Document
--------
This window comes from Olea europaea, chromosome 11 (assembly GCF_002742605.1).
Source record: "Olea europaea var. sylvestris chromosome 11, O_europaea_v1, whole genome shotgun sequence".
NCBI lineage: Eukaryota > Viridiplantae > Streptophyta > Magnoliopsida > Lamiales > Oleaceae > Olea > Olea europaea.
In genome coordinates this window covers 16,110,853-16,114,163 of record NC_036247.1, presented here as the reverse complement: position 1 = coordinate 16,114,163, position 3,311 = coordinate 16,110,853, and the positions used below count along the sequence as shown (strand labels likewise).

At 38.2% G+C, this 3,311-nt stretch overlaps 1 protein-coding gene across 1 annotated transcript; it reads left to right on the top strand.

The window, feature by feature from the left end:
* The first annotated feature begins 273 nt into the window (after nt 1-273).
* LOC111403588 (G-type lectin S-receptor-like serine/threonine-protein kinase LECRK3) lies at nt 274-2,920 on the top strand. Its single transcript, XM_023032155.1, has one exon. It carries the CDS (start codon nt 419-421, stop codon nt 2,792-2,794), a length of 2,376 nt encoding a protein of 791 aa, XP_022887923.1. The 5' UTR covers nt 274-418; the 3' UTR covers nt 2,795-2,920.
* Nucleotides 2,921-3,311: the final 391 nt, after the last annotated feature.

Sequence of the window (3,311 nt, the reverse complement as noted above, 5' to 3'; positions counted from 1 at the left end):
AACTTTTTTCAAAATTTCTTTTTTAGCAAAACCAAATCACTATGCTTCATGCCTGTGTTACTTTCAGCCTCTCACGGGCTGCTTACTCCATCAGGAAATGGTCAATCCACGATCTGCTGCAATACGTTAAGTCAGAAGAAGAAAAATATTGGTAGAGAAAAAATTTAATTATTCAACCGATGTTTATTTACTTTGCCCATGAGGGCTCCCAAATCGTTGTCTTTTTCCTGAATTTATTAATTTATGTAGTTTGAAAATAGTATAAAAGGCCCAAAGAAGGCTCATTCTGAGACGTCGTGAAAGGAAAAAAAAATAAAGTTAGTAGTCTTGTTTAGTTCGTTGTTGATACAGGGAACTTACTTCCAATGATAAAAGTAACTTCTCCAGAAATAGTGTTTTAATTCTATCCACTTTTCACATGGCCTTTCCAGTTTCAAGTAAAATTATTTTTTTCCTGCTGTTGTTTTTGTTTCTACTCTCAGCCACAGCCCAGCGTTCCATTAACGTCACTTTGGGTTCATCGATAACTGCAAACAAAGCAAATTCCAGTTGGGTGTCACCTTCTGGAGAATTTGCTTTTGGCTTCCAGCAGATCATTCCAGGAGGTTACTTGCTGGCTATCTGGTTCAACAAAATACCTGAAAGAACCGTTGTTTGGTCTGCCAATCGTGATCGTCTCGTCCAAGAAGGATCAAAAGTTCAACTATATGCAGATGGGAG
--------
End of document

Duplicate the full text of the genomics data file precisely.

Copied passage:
This window comes from Olea europaea, chromosome 11 (assembly GCF_002742605.1).
Source record: "Olea europaea var. sylvestris chromosome 11, O_europaea_v1, whole genome shotgun sequence".
NCBI lineage: Eukaryota > Viridiplantae > Streptophyta > Magnoliopsida > Lamiales > Oleaceae > Olea > Olea europaea.
In genome coordinates this window covers 16,110,853-16,114,163 of record NC_036247.1, presented here as the reverse complement: position 1 = coordinate 16,114,163, position 3,311 = coordinate 16,110,853, and the positions used below count along the sequence as shown (strand labels likewise).

At 38.2% G+C, this 3,311-nt stretch overlaps 1 protein-coding gene across 1 annotated transcript; it reads left to right on the top strand.

The window, feature by feature from the left end:
* The first annotated feature begins 273 nt into the window (after nt 1-273).
* LOC111403588 (G-type lectin S-receptor-like serine/threonine-protein kinase LECRK3) lies at nt 274-2,920 on the top strand. Its single transcript, XM_023032155.1, has one exon. It carries the CDS (start codon nt 419-421, stop codon nt 2,792-2,794), a length of 2,376 nt encoding a protein of 791 aa, XP_022887923.1. The 5' UTR covers nt 274-418; the 3' UTR covers nt 2,795-2,920.
* Nucleotides 2,921-3,311: the final 391 nt, after the last annotated feature.

Sequence of the window (3,311 nt, the reverse complement as noted above, 5' to 3'; positions counted from 1 at the left end):
AACTTTTTTCAAAATTTCTTTTTTAGCAAAACCAAATCACTATGCTTCATGCCTGTGTTACTTTCAGCCTCTCACGGGCTGCTTACTCCATCAGGAAATGGTCAATCCACGATCTGCTGCAATACGTTAAGTCAGAAGAAGAAAAATATTGGTAGAGAAAAAATTTAATTATTCAACCGATGTTTATTTACTTTGCCCATGAGGGCTCCCAAATCGTTGTCTTTTTCCTGAATTTATTAATTTATGTAGTTTGAAAATAGTATAAAAGGCCCAAAGAAGGCTCATTCTGAGACGTCGTGAAAGGAAAAAAAAATAAAGTTAGTAGTCTTGTTTAGTTCGTTGTTGATACAGGGAACTTACTTCCAATGATAAAAGTAACTTCTCCAGAAATAGTGTTTTAATTCTATCCACTTTTCACATGGCCTTTCCAGTTTCAAGTAAAATTATTTTTTTCCTGCTGTTGTTTTTGTTTCTACTCTCAGCCACAGCCCAGCGTTCCATTAACGTCACTTTGGGTTCATCGATAACTGCAAACAAAGCAAATTCCAGTTGGGTGTCACCTTCTGGAGAATTTGCTTTTGGCTTCCAGCAGATCATTCCAGGAGGTTACTTGCTGGCTATCTGGTTCAACAAAATACCTGAAAGAACCGTTGTTTGGTCTGCCAATCGTGATCGTCTCGTCCAAGAAGGATCAAAAGTTCAACTATATGCAGATGGGAG